Short Sales and You: What to expect


With the current decline in the housing market, more and more owners are having problems selling their homes for as much, or more, than they owe on it. This situation can lead to either a short sale or a foreclosure. Many people are familiar with the term “foreclosure” (a court-ordered termination of the owner’s rights to that home), but not so informed when it comes to the short sale option.

A short sale is the process in which a seller lists his or her house for sale because they are behind on their mortgage payments and the bank has agreed to sell it for less than is owed on the home. (Note: it is possible to arrange a short sell without being in arrears; however, it is more likely that your lender will agree to one if you are behind in your payments). Because not all lenders will agree to a short sale, it is essential that you have a real estate professional experienced in handling short sales, working for you. Your agent can contact the lender’s loss mitigation department to work out a short sale agreement—something you probably wouldn’t be able to accomplish on your own.

How will a short sale affect your credit?

Several sources agree that although your credit will be negatively affected by going through a short sale—with a credit score decline averaging 100-300 points—you will still fare better than if your home has to be foreclosed on. Not only will your credit score decrease more with a foreclosure, but the action will stay on your credit record longer (average of 5-7 years) as well.  With a short sale, you could possibly secure a new home loan within two years. According to About.com, “Fannie Mae guidelines allow a seller to immediately apply for a new loan to buy another home if that seller kept the payments current, had no delinquencies exceeding 30 days and did not agree to repay the debt relief. Moreover, it's the late payments that affect your credit report, not the short sale.”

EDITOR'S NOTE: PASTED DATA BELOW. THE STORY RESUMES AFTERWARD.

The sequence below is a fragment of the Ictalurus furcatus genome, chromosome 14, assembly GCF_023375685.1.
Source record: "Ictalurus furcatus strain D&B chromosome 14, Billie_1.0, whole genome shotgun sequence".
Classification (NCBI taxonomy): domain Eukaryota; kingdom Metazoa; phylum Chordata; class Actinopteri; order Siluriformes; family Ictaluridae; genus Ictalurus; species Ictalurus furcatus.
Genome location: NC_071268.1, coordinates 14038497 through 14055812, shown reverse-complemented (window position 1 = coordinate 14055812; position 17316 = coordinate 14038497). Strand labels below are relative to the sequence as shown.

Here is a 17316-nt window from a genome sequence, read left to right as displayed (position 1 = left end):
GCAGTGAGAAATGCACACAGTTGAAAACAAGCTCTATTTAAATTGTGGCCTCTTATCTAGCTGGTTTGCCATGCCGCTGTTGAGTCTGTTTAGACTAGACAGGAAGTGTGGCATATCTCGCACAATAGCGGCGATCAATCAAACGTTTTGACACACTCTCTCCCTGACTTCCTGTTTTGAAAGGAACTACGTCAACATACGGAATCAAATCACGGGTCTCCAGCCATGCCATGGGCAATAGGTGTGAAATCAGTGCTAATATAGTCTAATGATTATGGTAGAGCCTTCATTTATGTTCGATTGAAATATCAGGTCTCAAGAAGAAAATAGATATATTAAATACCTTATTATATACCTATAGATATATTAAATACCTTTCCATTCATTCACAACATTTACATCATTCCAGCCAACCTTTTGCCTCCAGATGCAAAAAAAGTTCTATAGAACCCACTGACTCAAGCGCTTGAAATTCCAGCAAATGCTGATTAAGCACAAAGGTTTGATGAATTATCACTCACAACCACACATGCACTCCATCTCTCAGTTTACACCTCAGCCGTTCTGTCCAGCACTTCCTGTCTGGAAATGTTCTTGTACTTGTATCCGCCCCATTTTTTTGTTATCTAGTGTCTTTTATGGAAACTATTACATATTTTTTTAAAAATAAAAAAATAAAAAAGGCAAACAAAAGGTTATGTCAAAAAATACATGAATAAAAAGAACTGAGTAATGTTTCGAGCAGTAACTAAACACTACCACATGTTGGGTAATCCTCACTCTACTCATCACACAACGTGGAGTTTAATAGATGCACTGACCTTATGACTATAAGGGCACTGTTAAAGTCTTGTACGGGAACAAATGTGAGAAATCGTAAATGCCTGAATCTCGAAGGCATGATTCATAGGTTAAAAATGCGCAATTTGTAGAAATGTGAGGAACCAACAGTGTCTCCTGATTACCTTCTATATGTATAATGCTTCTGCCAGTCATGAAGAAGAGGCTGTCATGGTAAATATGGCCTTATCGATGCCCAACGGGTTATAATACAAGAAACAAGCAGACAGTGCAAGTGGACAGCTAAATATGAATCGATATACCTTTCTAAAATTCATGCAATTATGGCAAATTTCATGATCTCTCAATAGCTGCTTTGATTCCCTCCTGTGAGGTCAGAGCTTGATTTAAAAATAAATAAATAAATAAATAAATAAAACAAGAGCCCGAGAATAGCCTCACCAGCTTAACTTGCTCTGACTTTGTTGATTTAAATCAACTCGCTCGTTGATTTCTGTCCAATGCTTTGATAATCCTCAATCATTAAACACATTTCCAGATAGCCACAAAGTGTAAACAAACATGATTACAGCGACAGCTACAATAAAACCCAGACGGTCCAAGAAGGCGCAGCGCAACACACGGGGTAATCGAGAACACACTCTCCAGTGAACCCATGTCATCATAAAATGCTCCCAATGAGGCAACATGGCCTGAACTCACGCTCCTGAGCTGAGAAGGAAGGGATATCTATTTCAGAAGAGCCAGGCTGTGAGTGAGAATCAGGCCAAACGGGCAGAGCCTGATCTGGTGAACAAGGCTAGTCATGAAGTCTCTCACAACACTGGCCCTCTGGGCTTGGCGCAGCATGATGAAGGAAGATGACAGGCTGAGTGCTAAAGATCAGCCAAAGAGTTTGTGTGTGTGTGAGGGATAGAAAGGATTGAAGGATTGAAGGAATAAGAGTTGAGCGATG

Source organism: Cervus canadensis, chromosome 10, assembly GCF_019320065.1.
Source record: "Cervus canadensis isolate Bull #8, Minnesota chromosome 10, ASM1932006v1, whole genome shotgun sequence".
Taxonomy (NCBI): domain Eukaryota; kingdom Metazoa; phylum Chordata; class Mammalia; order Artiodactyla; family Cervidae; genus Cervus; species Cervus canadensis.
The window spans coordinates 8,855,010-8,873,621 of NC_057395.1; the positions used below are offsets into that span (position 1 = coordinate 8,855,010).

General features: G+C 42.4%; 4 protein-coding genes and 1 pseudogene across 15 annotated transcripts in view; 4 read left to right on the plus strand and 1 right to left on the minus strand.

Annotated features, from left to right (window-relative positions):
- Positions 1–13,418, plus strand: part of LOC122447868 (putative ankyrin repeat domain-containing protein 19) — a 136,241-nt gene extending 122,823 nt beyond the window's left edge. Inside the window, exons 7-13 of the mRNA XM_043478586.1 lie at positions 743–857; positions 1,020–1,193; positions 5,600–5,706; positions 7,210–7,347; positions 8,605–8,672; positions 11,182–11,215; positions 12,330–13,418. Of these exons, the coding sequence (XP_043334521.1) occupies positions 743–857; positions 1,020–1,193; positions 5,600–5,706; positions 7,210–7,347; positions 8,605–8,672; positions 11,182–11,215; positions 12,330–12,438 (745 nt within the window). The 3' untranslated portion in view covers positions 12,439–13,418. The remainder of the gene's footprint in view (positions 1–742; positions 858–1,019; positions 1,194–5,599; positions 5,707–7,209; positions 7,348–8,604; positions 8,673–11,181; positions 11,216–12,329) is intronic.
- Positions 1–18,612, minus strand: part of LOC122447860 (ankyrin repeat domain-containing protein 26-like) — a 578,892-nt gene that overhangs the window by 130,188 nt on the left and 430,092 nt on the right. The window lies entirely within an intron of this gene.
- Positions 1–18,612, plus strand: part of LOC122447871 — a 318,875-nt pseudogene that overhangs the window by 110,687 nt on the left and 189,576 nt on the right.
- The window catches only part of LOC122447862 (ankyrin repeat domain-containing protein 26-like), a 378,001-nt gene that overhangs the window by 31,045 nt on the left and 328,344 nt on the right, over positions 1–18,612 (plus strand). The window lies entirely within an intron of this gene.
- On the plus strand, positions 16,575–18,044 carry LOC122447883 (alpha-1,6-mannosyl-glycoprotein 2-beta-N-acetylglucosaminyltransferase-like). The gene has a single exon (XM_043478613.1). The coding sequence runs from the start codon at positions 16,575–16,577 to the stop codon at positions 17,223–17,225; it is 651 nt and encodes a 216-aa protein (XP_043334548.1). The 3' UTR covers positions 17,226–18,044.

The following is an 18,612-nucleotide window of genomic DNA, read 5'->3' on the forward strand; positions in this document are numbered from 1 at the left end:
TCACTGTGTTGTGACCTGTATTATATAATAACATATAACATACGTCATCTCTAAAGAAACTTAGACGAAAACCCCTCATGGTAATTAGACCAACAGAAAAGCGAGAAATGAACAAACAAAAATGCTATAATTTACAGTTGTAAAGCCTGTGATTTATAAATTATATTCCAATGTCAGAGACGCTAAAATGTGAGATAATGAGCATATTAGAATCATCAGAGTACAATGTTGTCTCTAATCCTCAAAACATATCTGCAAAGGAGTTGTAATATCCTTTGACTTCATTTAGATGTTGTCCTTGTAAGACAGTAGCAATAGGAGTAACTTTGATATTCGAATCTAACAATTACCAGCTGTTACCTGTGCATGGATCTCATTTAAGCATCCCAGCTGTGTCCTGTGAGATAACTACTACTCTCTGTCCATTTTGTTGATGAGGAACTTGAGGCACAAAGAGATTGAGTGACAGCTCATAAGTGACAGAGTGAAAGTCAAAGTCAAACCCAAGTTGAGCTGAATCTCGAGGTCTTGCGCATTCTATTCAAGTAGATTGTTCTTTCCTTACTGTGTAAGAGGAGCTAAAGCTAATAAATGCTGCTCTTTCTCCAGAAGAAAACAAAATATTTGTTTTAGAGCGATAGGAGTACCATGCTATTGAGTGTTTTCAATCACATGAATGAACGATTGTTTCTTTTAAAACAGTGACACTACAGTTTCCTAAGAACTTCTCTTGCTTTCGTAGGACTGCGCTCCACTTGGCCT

What can I do?

If you find it impossible to continue making your mortgage payments on time, you should immediately consult a real estate professional who is experienced in dealing with short sales. He or she will be able to provide insight into the short sale process and let you know what your options are. They will not give you legal advice, but instead can provide a wealth of information on the options available so that you can make the best decision for YOU.  The key is to find an ethical, reliable, honest real estate professional that is there to help you and not just gain a commission on the sale of your home.

Bill Zufelt is an ethical real estate professional who has helped many clients with the short sales of their homes. With his expertise, Bill can provide you with the information and guidance necessary to help you make the decision about the sale of your home that works best for you.

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Bill Zufelt  Realtor®  License #01491164